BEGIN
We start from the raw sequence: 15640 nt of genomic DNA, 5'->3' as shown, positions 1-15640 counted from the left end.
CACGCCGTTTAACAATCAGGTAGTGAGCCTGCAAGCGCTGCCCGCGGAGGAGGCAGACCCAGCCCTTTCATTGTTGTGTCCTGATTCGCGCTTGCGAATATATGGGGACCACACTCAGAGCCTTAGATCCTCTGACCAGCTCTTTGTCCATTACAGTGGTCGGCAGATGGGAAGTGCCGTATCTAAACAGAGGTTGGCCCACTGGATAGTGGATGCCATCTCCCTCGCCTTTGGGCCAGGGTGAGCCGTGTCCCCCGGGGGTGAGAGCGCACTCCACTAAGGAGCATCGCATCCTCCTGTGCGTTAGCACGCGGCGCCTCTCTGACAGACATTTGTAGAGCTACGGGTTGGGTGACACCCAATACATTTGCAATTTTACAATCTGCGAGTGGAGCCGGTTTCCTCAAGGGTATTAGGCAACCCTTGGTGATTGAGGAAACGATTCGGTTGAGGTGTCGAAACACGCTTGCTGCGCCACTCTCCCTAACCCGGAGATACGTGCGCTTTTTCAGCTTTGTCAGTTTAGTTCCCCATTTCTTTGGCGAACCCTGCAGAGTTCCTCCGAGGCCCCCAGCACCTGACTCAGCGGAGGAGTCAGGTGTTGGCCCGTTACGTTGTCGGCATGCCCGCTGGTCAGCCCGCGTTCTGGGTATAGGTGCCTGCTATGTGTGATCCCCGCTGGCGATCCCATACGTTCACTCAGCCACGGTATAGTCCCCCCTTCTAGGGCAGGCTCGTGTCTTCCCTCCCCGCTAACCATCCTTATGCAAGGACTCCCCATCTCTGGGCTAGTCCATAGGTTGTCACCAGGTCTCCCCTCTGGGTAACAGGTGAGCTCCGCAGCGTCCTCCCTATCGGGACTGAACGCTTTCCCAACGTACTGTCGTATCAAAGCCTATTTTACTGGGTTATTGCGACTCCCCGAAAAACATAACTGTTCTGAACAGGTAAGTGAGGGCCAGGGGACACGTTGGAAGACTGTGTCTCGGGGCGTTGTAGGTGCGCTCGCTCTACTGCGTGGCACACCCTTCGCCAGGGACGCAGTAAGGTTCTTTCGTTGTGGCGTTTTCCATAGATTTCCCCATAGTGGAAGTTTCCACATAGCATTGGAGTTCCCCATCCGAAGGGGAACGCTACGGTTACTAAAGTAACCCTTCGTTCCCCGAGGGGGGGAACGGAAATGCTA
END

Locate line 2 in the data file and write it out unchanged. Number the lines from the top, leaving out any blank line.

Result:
CACGCCGTTTAACAATCAGGTAGTGAGCCTGCAAGCGCTGCCCGCGGAGGAGGCAGACCCAGCCCTTTCATTGTTGTGTCCTGATTCGCGCTTGCGAATATATGGGGACCACACTCAGAGCCTTAGATCCTCTGACCAGCTCTTTGTCCATTACAGTGGTCGGCAGATGGGAAGTGCCGTATCTAAACAGAGGTTGGCCCACTGGATAGTGGATGCCATCTCCCTCGCCTTTGGGCCAGGGTGAGCCGTGTCCCCCGGGGGTGAGAGCGCACTCCACTAAGGAGCATCGCATCCTCCTGTGCGTTAGCACGCGGCGCCTCTCTGACAGACATTTGTAGAGCTACGGGTTGGGTGACACCCAATACATTTGCAATTTTACAATCTGCGAGTGGAGCCGGTTTCCTCAAGGGTATTAGGCAACCCTTGGTGATTGAGGAAACGATTCGGTTGAGGTGTCGAAACACGCTTGCTGCGCCACTCTCCCTAACCCGGAGATACGTGCGCTTTTTCAGCTTTGTCAGTTTAGTTCCCCATTTCTTTGGCGAACCCTGCAGAGTTCCTCCGAGGCCCCCAGCACCTGACTCAGCGGAGGAGTCAGGTGTTGGCCCGTTACGTTGTCGGCATGCCCGCTGGTCAGCCCGCGTTCTGGGTATAGGTGCCTGCTATGTGTGATCCCCGCTGGCGATCCCATACGTTCACTCAGCCACGGTATAGTCCCCCCTTCTAGGGCAGGCTCGTGTCTTCCCTCCCCGCTAACCATCCTTATGCAAGGACTCCCCATCTCTGGGCTAGTCCATAGGTTGTCACCAGGTCTCCCCTCTGGGTAACAGGTGAGCTCCGCAGCGTCCTCCCTATCGGGACTGAACGCTTTCCCAACGTACTGTCGTATCAAAGCCTATTTTACTGGGTTATTGCGACTCCCCGAAAAACATAACTGTTCTGAACAGGTAAGTGAGGGCCAGGGGACACGTTGGAAGACTGTGTCTCGGGGCGTTGTAGGTGCGCTCGCTCTACTGCGTGGCACACCCTTCGCCAGGGACGCAGTAAGGTTCTTTCGTTGTGGCGTTTTCCATAGATTTCCCCATAGTGGAAGTTTCCACATAGCATTGGAGTTCCCCATCCGAAGGGGAACGCTACGGTTACTAAAGTAACCCTTCGTTCCCCGAGGGGGGGAACGGAAATGCTA